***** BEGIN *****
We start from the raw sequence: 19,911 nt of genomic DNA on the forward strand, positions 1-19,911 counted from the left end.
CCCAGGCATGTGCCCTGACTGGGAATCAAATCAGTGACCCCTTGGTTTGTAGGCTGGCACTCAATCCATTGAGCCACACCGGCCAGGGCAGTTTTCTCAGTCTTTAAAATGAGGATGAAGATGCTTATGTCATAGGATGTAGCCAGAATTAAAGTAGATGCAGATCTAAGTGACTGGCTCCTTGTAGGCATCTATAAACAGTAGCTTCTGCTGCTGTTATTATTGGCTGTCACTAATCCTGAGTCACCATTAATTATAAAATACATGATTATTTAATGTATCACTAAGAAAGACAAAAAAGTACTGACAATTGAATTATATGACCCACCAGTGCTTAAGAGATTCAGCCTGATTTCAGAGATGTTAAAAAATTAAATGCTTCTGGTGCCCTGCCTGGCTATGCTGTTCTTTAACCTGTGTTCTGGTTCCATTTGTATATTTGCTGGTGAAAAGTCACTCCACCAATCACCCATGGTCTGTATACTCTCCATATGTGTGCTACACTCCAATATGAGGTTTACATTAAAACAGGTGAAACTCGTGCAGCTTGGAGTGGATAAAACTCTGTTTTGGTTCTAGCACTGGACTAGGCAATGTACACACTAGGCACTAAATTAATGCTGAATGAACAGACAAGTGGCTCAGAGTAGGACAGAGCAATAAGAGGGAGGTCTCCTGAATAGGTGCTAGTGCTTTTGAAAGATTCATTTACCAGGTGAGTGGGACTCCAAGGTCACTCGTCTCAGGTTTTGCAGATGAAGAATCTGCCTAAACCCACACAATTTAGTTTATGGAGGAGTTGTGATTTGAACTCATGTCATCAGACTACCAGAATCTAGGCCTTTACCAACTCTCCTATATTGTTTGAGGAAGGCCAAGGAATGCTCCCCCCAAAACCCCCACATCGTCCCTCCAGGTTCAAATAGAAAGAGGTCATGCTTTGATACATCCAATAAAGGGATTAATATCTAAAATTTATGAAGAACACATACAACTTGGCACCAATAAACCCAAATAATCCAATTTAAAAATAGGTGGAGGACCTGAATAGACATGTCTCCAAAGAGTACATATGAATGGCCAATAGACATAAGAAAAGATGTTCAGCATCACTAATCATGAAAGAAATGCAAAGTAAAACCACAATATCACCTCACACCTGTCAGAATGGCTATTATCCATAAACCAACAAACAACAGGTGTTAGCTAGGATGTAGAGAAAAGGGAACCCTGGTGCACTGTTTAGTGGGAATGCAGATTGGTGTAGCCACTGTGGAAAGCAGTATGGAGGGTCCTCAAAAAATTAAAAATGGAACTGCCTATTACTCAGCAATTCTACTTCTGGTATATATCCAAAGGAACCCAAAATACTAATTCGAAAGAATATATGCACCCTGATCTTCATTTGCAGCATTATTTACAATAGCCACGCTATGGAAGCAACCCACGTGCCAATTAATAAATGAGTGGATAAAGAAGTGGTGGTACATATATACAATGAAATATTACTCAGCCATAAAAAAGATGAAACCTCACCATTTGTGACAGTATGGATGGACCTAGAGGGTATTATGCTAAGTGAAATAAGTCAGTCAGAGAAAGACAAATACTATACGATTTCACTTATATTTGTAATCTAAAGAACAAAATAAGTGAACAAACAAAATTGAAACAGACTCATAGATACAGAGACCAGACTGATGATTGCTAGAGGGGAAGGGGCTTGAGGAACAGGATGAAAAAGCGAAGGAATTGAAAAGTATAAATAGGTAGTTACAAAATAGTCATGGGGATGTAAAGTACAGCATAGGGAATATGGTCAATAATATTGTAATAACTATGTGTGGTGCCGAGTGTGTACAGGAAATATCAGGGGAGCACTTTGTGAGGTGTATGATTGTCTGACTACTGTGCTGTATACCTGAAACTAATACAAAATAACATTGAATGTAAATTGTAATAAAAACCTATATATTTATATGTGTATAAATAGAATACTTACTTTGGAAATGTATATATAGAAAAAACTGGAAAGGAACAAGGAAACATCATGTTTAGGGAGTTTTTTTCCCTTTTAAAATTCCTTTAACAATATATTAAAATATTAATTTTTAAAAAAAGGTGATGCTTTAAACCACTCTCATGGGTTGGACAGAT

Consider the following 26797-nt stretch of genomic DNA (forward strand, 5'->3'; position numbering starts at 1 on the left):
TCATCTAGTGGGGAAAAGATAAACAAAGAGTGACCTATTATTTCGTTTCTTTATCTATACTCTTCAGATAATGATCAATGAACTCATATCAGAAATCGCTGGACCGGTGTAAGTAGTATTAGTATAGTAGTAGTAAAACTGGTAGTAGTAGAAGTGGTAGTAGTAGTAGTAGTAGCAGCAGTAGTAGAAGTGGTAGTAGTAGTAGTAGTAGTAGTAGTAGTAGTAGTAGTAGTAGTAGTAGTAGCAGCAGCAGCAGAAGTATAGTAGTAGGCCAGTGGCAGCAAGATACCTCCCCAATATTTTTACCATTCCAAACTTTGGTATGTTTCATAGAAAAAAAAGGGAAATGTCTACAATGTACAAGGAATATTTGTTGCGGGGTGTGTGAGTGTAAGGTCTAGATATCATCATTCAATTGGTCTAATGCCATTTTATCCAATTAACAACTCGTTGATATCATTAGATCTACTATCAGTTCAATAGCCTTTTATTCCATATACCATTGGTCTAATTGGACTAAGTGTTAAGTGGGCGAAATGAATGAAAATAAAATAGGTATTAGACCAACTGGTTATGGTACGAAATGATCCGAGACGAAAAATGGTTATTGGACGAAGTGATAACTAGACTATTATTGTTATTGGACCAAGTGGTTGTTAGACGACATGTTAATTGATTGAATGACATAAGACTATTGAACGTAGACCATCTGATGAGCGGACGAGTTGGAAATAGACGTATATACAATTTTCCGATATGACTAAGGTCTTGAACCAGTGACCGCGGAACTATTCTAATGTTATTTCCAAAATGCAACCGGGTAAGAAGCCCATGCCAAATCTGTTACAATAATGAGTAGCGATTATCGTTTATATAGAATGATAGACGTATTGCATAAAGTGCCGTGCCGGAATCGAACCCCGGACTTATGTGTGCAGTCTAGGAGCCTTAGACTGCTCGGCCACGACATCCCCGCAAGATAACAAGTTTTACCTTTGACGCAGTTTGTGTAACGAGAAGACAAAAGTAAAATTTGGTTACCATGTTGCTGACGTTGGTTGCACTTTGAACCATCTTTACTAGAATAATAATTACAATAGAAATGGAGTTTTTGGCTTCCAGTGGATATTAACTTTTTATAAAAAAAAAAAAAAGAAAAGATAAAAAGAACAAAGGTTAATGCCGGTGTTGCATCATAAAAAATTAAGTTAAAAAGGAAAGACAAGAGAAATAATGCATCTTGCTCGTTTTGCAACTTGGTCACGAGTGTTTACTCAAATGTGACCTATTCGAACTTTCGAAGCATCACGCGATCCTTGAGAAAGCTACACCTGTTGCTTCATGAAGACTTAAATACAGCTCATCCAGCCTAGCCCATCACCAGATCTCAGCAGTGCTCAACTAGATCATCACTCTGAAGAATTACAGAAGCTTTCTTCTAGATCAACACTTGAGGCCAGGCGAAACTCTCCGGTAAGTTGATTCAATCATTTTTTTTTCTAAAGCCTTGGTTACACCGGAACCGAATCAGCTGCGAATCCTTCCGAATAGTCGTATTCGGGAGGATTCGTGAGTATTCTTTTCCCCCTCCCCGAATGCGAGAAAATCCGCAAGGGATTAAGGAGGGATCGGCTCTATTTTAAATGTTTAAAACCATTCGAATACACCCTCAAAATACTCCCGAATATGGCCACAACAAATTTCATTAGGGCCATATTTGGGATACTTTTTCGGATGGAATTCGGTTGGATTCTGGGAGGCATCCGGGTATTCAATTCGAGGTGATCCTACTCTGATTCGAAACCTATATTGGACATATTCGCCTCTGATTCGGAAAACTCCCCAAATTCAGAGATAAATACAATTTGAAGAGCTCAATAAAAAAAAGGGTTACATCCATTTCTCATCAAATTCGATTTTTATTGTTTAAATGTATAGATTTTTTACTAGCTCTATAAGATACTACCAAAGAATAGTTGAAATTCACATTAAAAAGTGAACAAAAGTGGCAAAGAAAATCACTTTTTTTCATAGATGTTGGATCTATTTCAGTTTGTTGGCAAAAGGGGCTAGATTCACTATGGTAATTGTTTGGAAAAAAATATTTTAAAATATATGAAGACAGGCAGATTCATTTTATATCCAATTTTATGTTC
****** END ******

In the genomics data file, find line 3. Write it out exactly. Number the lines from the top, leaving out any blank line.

Consider the following 26797-nt stretch of genomic DNA (forward strand, 5'->3'; position numbering starts at 1 on the left):